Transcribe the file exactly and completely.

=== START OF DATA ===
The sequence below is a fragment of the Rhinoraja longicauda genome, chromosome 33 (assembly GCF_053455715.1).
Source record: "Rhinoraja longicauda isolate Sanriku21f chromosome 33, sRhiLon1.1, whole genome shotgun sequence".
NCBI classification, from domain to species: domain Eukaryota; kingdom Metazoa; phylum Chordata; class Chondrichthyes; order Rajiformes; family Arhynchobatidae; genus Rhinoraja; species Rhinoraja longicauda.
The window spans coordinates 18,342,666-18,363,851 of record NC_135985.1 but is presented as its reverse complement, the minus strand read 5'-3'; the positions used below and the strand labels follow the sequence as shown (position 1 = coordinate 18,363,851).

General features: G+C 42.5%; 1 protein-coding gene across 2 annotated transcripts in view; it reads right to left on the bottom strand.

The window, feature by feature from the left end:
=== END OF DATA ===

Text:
The sequence below is a fragment of the Rhinoraja longicauda genome, chromosome 33 (assembly GCF_053455715.1).
Source record: "Rhinoraja longicauda isolate Sanriku21f chromosome 33, sRhiLon1.1, whole genome shotgun sequence".
NCBI classification, from domain to species: domain Eukaryota; kingdom Metazoa; phylum Chordata; class Chondrichthyes; order Rajiformes; family Arhynchobatidae; genus Rhinoraja; species Rhinoraja longicauda.
The window spans coordinates 18,342,666-18,363,851 of record NC_135985.1 but is presented as its reverse complement, the minus strand read 5'-3'; the positions used below and the strand labels follow the sequence as shown (position 1 = coordinate 18,363,851).

General features: G+C 42.5%; 1 protein-coding gene across 2 annotated transcripts in view; it reads right to left on the bottom strand.

The window, feature by feature from the left end: